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The MLB offseason is officially here, and the Red Sox have already made their first big acquisition.
Craig Breslow was officially introduced as the team’s new chief baseball officer on Thursday, a week after the team announced his hiring. While his press conference allowed everyone to decipher and try to find clues on what the Red Sox might do this offseason, it’s clear Breslow has some moves to make if he wants to get his team back into the postseason after two straight last-place finishes.
With free agents able to sign with new teams as early as Monday, here are six things to know about the Red Sox’ 2024 offseason.
While the Red Sox don’t have any impending free agents who had the impact Xander Bogaerts had in Boston prior to leaving last offseason, they have a few players who made contributions last season and are set to hit the open market.
Justin Turner is probably the biggest name among them. The veteran declined his player option on Friday, receiving a $6.7 million buyout instead to hit the market.
Of course, that doesn’t mean that Turner won’t return to Boston. In fact, he’s indicated that he’d like to return to the Red Sox in 2024 as he’s stayed in the area will after their 2023 season ended.
“I love playing in Boston and I’ve had a great experience here, so obviously, it would be fantastic if I was still here,” Turner told reporters in September.
Turner, who was among the top three on the Red Sox in batting average (.276), home runs (23), and RBIs (96), proved to play a key role in his first season in Boston, primarily serving as its designated hitter to replace J.D. Martinez.
While Turner also played several games at first base and made cameos at second and third, his return to Boston might be a bit tricky. It’s been speculated that the Red Sox could move Masataka Yoshida to be their primary designated hitter in 2024 and with Triston Casas’s emergence in the second half of the season, there isn’t as much of a need for Turner at first base.
In addition to Turner, James Paxton, and Adam Duvall are the other headlines among the Red Sox’ impending free agents. Paxton got off to a strong start in 2023, going 6-2 with a 3.34 ERA in 13 starts through the end of July coming back from Tommy John surgery. The southpaw struggled through August and the start of September, going 1-3 in his final six starts with a 7.62 ERA before getting shut down for the season a week after his final start.
The Red Sox opted to keep Paxton at the deadline despite reportedly receiving interest in him. As he turns 35 on Monday, this offseason could be Paxton’s final chance to earn a decent payday in his career. The Red Sox could also extend him the one-year, $20 million qualifying offer as a way to either keep him in Boston temporarily or receive draft pick compensation if they lost him, though players of Paxton’s caliber typically don’t receive the qualifying offer.
Duvall had a typical season for himself at the plate, hitting .247 with a .834 OPS to go with 21 homers and 58 RBIs in 92 games. As he hit particularly well at Fenway, Duvall could have some value to the Red Sox if they opt to move Yoshida to designated hitter. Despite primarily playing center field last season, Duvall’s primary position in his career has been in left field.
The Red Sox also declined Corey Kluber’s $11 million option for next season, making him a free agent. The right-handed pitcher, who was Boston’s Opening Day starter last year, struggled in 2023, getting placed on the injured list in June for right shoulder inflammation and never returned.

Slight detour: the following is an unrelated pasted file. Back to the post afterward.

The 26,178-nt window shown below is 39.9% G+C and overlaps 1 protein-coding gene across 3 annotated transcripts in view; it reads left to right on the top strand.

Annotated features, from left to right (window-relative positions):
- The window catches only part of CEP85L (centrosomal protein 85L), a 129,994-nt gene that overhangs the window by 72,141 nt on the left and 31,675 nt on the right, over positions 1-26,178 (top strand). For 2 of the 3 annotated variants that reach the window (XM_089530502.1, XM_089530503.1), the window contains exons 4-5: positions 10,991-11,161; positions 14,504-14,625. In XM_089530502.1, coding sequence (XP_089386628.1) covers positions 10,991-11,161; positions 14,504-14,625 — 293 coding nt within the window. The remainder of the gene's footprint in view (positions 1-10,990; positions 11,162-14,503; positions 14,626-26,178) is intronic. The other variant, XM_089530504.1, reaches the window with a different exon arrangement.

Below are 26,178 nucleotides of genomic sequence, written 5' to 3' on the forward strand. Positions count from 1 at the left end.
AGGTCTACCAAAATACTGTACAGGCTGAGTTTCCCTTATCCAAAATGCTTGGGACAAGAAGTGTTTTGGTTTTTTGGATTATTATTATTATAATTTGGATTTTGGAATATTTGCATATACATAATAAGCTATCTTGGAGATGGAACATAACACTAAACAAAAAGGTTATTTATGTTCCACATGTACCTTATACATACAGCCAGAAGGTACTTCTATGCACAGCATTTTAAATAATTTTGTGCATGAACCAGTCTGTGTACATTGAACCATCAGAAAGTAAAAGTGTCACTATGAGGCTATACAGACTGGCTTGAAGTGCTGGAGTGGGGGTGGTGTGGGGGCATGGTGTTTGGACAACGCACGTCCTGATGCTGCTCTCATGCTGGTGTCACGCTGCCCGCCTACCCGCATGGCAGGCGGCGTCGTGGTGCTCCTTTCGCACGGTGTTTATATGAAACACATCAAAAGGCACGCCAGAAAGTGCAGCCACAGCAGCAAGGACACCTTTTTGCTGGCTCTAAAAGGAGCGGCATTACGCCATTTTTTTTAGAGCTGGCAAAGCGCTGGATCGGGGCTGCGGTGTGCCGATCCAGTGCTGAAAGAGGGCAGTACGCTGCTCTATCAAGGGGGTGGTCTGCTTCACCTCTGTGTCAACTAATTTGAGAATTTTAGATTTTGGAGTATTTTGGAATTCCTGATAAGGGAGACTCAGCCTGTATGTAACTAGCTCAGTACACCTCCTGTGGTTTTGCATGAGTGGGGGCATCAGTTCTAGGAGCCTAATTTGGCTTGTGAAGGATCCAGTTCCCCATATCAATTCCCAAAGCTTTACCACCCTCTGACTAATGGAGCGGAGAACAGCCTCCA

Shortstop Aldalberto Mondesi is also a free agent. He didn’t play in 2023 after the Red Sox acquired him in January as he was still recovering from a torn ACL he suffered with the Royals in 2022.
Anyone who followed the Red Sox in the second half of the season could realize that they needed more starting pitching help. Even after they stopped using a three-man rotation, their starters failed to pitch long enough in games consistently and the bullpen looked worn out from the extra workload.
There are several quality starting pitchers set to hit free agency this winter. Shohei Ohtani is obviously the biggest name of the group (more on him later), but Blake Snell (the favorite to win NL Cy Young later this month), Aaron Nola, Marcus Stroman, Sonny Gray, Jordan Montgomery, Lucas Giolito, Michael Lorenzen, Eduardo Rodriguez, Michael Wacha, and more give the Red Sox plenty of options to help fill out their rotation.
Yet, the biggest prize on the pitching market is someone who hasn’t played in an MLB game. Yoshinobu Yamamoto is projected by multiple insiders to receive the biggest contract among all free-agent pitchers this offseason.
The 25-year-old righty has been historically dominant in Japan’s top baseball league, Nippon Professional Baseball, over the last few years. Pitching for the Orix Buffaloes (where he was once teammates with Yoshida), Yamamoto went 17-6 with a 1.16 ERA, a 0.860 WHIP, and recorded 9.3 strikeouts per nine innings pitched this season. He’s also pitched two no-hitters on the year and struck out a Japan Series-record 14 hitters in a complete game on Friday, which was likely his last in Japan.
The buzz surrounding Yamamoto has dated for over a year now, playing a role in Japan’s quest to win the World Baseball Classic earlier in 2023. The Red Sox were reportedly among the teams to scout him over the summer, too. Yamamoto doesn’t have enough service time be a free agent in Japan, so he’d have to be acquired through the posting system.
Entering the offseason, the Red Sox don’t have too many reliable options at starting pitcher. Brayan Bello, Chris Sale, and Tanner Houck are the only pitchers on their 40-man roster who were exclusively used as starting pitchers last year.